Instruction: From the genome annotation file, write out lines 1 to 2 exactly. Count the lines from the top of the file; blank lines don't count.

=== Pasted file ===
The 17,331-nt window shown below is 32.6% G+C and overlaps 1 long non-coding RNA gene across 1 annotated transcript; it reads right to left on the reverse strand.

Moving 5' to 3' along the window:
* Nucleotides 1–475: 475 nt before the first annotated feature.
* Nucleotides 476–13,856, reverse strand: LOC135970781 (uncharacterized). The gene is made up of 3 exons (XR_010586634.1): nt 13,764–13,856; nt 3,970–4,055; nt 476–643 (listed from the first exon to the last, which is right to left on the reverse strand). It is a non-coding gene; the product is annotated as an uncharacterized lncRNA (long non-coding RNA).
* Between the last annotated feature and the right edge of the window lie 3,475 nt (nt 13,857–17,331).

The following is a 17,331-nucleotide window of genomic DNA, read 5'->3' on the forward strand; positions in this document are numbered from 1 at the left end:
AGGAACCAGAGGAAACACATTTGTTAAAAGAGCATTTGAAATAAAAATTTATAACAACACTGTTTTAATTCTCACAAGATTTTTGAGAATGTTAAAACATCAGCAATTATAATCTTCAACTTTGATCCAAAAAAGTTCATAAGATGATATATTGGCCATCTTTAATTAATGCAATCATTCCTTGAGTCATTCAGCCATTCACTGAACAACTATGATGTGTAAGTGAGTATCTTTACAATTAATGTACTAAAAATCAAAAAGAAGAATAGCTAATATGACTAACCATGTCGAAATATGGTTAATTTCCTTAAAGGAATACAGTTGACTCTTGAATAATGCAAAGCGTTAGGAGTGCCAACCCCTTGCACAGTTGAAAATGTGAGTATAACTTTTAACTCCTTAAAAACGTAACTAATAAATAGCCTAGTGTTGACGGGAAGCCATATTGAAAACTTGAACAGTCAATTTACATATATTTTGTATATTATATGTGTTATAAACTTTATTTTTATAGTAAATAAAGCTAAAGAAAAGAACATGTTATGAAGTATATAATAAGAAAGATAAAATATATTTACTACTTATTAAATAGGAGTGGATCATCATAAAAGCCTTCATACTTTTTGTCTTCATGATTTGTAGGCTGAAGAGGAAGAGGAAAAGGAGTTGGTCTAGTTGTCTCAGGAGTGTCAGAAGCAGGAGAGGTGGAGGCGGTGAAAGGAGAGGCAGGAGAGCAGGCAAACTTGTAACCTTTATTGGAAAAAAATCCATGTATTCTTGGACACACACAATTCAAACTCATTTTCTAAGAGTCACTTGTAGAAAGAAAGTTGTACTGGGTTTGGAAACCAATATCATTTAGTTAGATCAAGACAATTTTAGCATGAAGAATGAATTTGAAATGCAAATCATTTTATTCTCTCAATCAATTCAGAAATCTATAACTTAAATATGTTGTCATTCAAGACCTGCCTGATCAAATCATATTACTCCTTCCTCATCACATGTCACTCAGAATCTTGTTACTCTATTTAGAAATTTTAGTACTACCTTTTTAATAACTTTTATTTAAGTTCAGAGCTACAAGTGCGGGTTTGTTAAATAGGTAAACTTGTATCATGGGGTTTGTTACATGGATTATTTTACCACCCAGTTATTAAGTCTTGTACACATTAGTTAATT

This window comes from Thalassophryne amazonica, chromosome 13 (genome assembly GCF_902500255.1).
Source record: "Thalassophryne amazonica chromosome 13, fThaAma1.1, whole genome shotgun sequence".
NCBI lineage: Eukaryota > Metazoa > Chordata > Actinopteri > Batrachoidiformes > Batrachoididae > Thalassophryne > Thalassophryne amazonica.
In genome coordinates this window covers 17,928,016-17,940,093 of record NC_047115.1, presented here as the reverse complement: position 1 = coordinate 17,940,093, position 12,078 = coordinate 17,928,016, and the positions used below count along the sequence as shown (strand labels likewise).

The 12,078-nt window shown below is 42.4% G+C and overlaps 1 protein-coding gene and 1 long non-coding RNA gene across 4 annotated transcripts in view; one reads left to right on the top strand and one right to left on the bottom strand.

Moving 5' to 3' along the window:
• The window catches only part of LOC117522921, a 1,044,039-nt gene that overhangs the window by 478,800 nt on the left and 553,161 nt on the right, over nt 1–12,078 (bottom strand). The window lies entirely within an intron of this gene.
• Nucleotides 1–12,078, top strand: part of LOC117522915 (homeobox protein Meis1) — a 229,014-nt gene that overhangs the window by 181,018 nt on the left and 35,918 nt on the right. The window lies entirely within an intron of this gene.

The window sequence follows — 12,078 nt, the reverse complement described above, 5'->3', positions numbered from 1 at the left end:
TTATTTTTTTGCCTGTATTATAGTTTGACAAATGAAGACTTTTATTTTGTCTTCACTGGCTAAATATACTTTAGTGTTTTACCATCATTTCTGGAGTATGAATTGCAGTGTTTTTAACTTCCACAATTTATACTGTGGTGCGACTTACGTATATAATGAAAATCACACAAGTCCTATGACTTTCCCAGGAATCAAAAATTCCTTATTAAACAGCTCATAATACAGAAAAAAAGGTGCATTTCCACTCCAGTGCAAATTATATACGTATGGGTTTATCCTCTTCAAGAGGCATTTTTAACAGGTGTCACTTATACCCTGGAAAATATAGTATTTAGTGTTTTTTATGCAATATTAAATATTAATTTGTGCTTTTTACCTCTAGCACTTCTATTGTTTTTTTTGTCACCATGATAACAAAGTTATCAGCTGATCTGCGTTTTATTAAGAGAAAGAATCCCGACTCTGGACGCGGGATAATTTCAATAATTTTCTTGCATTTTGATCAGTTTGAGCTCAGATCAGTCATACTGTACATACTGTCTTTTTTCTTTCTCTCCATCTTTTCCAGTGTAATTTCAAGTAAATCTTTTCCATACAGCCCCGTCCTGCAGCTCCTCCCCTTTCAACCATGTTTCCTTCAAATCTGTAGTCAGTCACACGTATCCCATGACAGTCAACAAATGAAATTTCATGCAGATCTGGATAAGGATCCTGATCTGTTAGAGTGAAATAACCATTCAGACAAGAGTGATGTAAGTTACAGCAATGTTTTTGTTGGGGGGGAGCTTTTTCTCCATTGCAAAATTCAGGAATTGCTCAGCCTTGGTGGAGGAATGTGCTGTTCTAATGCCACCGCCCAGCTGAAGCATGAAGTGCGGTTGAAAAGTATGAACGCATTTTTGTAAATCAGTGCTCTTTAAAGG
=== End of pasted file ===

The 17,331-nt window shown below is 32.6% G+C and overlaps 1 long non-coding RNA gene across 1 annotated transcript; it reads right to left on the reverse strand.

Moving 5' to 3' along the window: